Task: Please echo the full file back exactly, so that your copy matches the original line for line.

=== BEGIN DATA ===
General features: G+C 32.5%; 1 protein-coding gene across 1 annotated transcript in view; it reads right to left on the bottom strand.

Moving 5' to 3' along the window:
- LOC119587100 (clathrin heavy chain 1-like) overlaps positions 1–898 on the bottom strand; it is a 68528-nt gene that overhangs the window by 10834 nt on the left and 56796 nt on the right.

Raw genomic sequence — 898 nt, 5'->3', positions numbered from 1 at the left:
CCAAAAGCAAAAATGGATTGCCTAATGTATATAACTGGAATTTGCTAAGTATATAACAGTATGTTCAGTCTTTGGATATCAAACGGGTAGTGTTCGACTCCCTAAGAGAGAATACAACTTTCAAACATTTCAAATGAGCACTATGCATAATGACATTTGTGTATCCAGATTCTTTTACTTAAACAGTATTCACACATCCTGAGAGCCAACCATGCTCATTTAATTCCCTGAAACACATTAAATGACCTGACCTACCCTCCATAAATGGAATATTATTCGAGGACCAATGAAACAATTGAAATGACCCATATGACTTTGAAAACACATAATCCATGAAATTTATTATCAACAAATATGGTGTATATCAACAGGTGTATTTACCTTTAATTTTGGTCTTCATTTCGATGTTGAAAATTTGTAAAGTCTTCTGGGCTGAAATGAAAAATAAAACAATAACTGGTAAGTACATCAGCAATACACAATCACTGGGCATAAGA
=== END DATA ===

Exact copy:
General features: G+C 32.5%; 1 protein-coding gene across 1 annotated transcript in view; it reads right to left on the bottom strand.

Moving 5' to 3' along the window:
- LOC119587100 (clathrin heavy chain 1-like) overlaps positions 1–898 on the bottom strand; it is a 68528-nt gene that overhangs the window by 10834 nt on the left and 56796 nt on the right.

Raw genomic sequence — 898 nt, 5'->3', positions numbered from 1 at the left:
CCAAAAGCAAAAATGGATTGCCTAATGTATATAACTGGAATTTGCTAAGTATATAACAGTATGTTCAGTCTTTGGATATCAAACGGGTAGTGTTCGACTCCCTAAGAGAGAATACAACTTTCAAACATTTCAAATGAGCACTATGCATAATGACATTTGTGTATCCAGATTCTTTTACTTAAACAGTATTCACACATCCTGAGAGCCAACCATGCTCATTTAATTCCCTGAAACACATTAAATGACCTGACCTACCCTCCATAAATGGAATATTATTCGAGGACCAATGAAACAATTGAAATGACCCATATGACTTTGAAAACACATAATCCATGAAATTTATTATCAACAAATATGGTGTATATCAACAGGTGTATTTACCTTTAATTTTGGTCTTCATTTCGATGTTGAAAATTTGTAAAGTCTTCTGGGCTGAAATGAAAAATAAAACAATAACTGGTAAGTACATCAGCAATACACAATCACTGGGCATAAGA